Gangaben had no formal education. But she had instinct. She sensed the moment right. It started small, with a few women. She motivated each one, giving them a vision of not just themselves, but of independent India. Silently she put in her energy, her heart and her own money.
Soon by July 1918, some 300 women had started spinning of 100 wheels. Then she got 30 weavers to join in. Carding, Slivering, Spinning and Weaving. There was a huge revival of homegrown textile underway in Vijapur. By 1921, Gangaben had 2000 spinning wheels at the centre.
This became the first ‘working model’ of Swadeshi. Gandhi’s hope. If this could happen in Vijapur, it could happen anywhere. ”
Reviving khadi was no longer just a dream. The ashram community learnt spinning from Vijapur. They then became teachers. Soon spinning became an integral part of ashram life.
Gandhi ends the three part narrative on khadi in his autobiography with a description of a dialogue with a mill owner. Citing an earlier example (the Swadeshi movement in Bengal which started in 1905) the mill owner said that a campaign against foreign cloth would only push up the price of cloth as the supply would shrink. Leaders of the movement had become agents of foreign mills. The mill owner unaware of Gandhi’s work for reviving khadi and the spinning wheel, advised him to encourage the spread of Indian mills. This would be more effective than a campaign against foreign made cloth. Gandhi agreed. He said he was doing precisely that. Best to reproduce the dialogue that followed:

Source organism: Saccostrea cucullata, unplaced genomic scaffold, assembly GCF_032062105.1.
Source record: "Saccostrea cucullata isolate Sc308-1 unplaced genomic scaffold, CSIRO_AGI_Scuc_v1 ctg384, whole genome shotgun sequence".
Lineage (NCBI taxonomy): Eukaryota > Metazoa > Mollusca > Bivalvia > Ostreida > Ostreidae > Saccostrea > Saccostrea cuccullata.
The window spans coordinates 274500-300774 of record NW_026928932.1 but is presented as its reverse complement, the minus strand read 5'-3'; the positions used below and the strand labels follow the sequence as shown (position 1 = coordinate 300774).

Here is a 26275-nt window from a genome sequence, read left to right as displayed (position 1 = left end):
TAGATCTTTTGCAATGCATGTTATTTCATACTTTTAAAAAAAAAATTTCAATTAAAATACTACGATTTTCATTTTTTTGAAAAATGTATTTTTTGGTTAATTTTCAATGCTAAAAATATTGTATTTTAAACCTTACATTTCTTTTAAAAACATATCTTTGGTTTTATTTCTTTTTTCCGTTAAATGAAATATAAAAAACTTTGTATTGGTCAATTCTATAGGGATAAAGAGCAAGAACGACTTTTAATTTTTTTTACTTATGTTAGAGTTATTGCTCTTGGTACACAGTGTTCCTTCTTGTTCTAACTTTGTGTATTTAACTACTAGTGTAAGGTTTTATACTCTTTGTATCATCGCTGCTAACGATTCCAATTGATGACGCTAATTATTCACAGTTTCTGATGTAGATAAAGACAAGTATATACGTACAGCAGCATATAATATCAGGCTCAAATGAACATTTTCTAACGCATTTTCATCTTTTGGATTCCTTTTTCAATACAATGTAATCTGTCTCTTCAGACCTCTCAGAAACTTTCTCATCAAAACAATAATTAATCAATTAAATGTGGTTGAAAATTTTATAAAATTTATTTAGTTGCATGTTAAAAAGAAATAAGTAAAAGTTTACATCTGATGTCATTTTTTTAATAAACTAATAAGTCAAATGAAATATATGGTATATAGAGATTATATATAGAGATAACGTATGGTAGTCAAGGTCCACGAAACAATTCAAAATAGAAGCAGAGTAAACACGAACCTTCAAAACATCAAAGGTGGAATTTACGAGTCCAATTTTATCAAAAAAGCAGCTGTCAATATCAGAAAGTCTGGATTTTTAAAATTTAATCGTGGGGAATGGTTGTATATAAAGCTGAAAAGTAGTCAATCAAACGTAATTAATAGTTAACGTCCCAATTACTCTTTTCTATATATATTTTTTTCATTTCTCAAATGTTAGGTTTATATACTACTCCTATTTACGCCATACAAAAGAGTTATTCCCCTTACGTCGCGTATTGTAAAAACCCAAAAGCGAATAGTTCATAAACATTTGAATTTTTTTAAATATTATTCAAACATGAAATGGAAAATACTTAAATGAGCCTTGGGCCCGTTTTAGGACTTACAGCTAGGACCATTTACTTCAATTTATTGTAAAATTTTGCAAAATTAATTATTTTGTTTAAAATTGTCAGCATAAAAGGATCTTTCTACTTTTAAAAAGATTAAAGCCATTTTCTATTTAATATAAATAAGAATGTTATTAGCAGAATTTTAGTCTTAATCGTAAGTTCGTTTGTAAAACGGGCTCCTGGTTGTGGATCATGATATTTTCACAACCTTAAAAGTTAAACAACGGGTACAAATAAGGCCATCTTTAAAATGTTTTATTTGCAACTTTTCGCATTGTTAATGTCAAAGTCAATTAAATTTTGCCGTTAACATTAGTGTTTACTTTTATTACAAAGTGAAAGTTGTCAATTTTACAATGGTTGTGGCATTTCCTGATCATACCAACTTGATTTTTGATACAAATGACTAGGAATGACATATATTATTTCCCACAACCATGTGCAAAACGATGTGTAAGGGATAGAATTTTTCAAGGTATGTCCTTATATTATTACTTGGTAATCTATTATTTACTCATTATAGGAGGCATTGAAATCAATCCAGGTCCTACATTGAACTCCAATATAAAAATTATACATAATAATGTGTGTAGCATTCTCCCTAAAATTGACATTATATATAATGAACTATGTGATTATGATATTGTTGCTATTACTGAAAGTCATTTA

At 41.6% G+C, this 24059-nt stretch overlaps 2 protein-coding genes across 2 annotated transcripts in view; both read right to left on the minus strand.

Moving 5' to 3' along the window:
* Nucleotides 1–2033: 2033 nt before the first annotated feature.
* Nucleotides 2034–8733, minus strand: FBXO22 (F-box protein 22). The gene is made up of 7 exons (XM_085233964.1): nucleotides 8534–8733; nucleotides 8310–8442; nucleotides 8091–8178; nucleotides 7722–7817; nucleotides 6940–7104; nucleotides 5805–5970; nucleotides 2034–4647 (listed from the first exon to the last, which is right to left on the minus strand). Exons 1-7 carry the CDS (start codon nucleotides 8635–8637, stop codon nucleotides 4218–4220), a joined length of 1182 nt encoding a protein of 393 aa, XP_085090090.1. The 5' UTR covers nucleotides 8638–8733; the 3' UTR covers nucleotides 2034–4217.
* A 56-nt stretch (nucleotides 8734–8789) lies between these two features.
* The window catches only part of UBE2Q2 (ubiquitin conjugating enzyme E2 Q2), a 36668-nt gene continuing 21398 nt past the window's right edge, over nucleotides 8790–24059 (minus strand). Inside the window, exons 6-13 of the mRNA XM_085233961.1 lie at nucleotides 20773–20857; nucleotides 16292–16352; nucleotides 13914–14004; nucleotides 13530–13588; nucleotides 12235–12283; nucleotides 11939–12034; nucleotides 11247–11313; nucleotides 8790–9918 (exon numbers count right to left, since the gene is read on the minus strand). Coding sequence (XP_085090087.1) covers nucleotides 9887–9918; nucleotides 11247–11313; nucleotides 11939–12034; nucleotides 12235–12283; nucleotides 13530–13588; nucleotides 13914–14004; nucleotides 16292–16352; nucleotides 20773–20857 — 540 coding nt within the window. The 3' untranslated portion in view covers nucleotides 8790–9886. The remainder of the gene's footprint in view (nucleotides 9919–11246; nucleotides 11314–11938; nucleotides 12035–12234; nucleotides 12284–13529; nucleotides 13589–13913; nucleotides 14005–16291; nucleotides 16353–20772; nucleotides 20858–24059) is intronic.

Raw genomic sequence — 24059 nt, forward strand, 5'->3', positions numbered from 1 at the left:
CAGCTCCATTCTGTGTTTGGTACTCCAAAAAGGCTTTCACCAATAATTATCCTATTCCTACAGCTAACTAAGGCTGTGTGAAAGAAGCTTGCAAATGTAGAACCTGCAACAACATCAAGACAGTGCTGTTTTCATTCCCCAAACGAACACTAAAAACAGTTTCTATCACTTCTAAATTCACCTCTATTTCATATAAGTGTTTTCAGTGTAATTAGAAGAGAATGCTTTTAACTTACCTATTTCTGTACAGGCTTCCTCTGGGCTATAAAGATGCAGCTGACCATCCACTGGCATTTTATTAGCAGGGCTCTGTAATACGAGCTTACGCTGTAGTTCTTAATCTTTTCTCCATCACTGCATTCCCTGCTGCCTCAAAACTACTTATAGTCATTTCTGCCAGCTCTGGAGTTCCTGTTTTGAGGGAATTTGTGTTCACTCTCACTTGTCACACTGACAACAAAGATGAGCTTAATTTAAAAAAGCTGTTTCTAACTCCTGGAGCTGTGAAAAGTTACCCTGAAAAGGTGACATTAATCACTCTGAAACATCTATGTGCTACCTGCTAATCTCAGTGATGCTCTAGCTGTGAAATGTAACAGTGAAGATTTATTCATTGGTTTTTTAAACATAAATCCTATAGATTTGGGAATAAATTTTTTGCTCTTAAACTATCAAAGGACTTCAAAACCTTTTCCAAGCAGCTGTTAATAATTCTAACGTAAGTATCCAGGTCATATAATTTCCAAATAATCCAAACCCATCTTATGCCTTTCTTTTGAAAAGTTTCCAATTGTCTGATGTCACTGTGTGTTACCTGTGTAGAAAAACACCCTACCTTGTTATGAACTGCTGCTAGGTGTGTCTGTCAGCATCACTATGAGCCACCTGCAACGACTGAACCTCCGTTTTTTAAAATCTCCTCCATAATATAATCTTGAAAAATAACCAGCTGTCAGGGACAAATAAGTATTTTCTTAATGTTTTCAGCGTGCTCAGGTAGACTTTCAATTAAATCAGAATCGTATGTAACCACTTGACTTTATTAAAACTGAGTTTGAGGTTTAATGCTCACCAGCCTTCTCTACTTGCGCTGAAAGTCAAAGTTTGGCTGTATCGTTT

‘How can that be?’ he exclaimed, a bit puzzled, ‘but maybe you are thinking of establishing the establishment of new mills, in which case you certainly need to be congratulated.’
‘I am not doing exactly that,’ I explained, ‘but I am engaged in the revival of the spinning wheel.’
‘What is that?’ he asked, feeling still more at sea. I told him all about the spinning wheel, and the story of my long quest after it, and added, ‘I am entirely of your opinion; it is no use my becoming virtually an agent for the mills. That would do more harm than good to the country. Our mills will not be in want of custom for a long time to come. My work should be, and therefore is, to organise the production of handspun cloth, and to find means for disposal of khadi thus produced. I am, therefore, concentrating my attention on the production of khadi. I swear by this form of Swadeshi, because through it I can provide work to the semi-starved, self-employed women of India. My idea is to get this women to spin yarn, and to clothe the people of India with khadi woven out of it. I do not know how far this movement is going to succeed, at present it is only in its incipient stage. But I have full faith in it. At any rate it can do no harm. On the contrary to the extent it can add to the cloth production of the country, be it ever so small, it will represent so much solid gain. You will thus perceive that my movement is free from the evils mentioned by you.’
He replied, ‘If you have additional production in view in organizing your movement, I have nothing to say against it. Whether the spinning wheel can make headway in the age of power machinery is another thing. But I for one wish you every success.’
Gandhi’s faith was not misplaced. Reviving khadi soon became a national mission. Khadi, in tandem with nonviolent campaigns, became a force to recon with. Post British rule it became a symbol of autonomy. More about that in future blogs.
Text: Kishore Shah